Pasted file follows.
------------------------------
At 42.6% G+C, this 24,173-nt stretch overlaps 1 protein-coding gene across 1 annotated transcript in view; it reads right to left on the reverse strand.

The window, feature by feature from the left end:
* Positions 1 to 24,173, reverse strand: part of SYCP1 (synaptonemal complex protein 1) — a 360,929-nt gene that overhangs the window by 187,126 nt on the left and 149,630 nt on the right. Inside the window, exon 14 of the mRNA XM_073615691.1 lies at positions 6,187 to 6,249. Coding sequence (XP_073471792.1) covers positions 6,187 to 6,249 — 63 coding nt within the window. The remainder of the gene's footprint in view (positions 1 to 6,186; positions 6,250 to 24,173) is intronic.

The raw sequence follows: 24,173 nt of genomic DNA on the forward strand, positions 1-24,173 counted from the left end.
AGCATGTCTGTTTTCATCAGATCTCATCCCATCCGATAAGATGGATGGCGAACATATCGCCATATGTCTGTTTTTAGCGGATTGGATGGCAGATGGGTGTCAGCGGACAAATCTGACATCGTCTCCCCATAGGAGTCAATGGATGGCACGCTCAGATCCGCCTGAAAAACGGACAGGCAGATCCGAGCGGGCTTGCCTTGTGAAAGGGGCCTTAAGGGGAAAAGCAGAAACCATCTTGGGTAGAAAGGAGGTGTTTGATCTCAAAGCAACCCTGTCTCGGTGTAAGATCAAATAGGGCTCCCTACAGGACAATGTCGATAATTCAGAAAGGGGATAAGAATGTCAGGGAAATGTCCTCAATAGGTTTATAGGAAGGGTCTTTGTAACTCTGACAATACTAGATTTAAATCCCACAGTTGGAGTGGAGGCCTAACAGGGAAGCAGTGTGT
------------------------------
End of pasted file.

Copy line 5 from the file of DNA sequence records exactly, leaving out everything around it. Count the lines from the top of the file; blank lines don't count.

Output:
AGCATGTCTGTTTTCATCAGATCTCATCCCATCCGATAAGATGGATGGCGAACATATCGCCATATGTCTGTTTTTAGCGGATTGGATGGCAGATGGGTGTCAGCGGACAAATCTGACATCGTCTCCCCATAGGAGTCAATGGATGGCACGCTCAGATCCGCCTGAAAAACGGACAGGCAGATCCGAGCGGGCTTGCCTTGTGAAAGGGGCCTTAAGGGGAAAAGCAGAAACCATCTTGGGTAGAAAGGAGGTGTTTGATCTCAAAGCAACCCTGTCTCGGTGTAAGATCAAATAGGGCTCCCTACAGGACAATGTCGATAATTCAGAAAGGGGATAAGAATGTCAGGGAAATGTCCTCAATAGGTTTATAGGAAGGGTCTTTGTAACTCTGACAATACTAGATTTAAATCCCACAGTTGGAGTGGAGGCCTAACAGGGAAGCAGTGTGT